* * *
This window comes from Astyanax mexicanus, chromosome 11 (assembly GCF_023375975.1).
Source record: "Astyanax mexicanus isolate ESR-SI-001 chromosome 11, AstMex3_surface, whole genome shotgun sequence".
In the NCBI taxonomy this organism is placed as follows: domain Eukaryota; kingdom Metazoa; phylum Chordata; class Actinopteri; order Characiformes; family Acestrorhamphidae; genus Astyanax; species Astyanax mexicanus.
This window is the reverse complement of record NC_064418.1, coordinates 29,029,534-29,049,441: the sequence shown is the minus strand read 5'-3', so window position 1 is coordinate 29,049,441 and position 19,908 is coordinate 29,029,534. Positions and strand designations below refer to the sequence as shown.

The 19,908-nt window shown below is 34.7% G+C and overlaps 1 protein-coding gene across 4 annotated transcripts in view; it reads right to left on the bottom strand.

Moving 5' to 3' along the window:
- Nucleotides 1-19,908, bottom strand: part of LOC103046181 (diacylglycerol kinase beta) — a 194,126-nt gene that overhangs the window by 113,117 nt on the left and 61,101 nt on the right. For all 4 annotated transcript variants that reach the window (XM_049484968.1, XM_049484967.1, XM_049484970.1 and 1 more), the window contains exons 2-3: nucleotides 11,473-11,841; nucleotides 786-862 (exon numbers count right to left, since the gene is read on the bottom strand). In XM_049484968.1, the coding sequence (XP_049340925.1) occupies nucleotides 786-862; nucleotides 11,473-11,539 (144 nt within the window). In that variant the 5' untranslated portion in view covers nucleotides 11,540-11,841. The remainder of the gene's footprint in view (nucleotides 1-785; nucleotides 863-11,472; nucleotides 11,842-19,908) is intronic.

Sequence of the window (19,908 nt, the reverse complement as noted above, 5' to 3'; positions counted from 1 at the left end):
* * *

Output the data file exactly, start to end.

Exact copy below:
This window comes from Astyanax mexicanus, chromosome 11 (assembly GCF_023375975.1).
Source record: "Astyanax mexicanus isolate ESR-SI-001 chromosome 11, AstMex3_surface, whole genome shotgun sequence".
In the NCBI taxonomy this organism is placed as follows: domain Eukaryota; kingdom Metazoa; phylum Chordata; class Actinopteri; order Characiformes; family Acestrorhamphidae; genus Astyanax; species Astyanax mexicanus.
This window is the reverse complement of record NC_064418.1, coordinates 29,029,534-29,049,441: the sequence shown is the minus strand read 5'-3', so window position 1 is coordinate 29,049,441 and position 19,908 is coordinate 29,029,534. Positions and strand designations below refer to the sequence as shown.

The 19,908-nt window shown below is 34.7% G+C and overlaps 1 protein-coding gene across 4 annotated transcripts in view; it reads right to left on the bottom strand.

Moving 5' to 3' along the window:
- Nucleotides 1-19,908, bottom strand: part of LOC103046181 (diacylglycerol kinase beta) — a 194,126-nt gene that overhangs the window by 113,117 nt on the left and 61,101 nt on the right. For all 4 annotated transcript variants that reach the window (XM_049484968.1, XM_049484967.1, XM_049484970.1 and 1 more), the window contains exons 2-3: nucleotides 11,473-11,841; nucleotides 786-862 (exon numbers count right to left, since the gene is read on the bottom strand). In XM_049484968.1, the coding sequence (XP_049340925.1) occupies nucleotides 786-862; nucleotides 11,473-11,539 (144 nt within the window). In that variant the 5' untranslated portion in view covers nucleotides 11,540-11,841. The remainder of the gene's footprint in view (nucleotides 1-785; nucleotides 863-11,472; nucleotides 11,842-19,908) is intronic.

Sequence of the window (19,908 nt, the reverse complement as noted above, 5' to 3'; positions counted from 1 at the left end):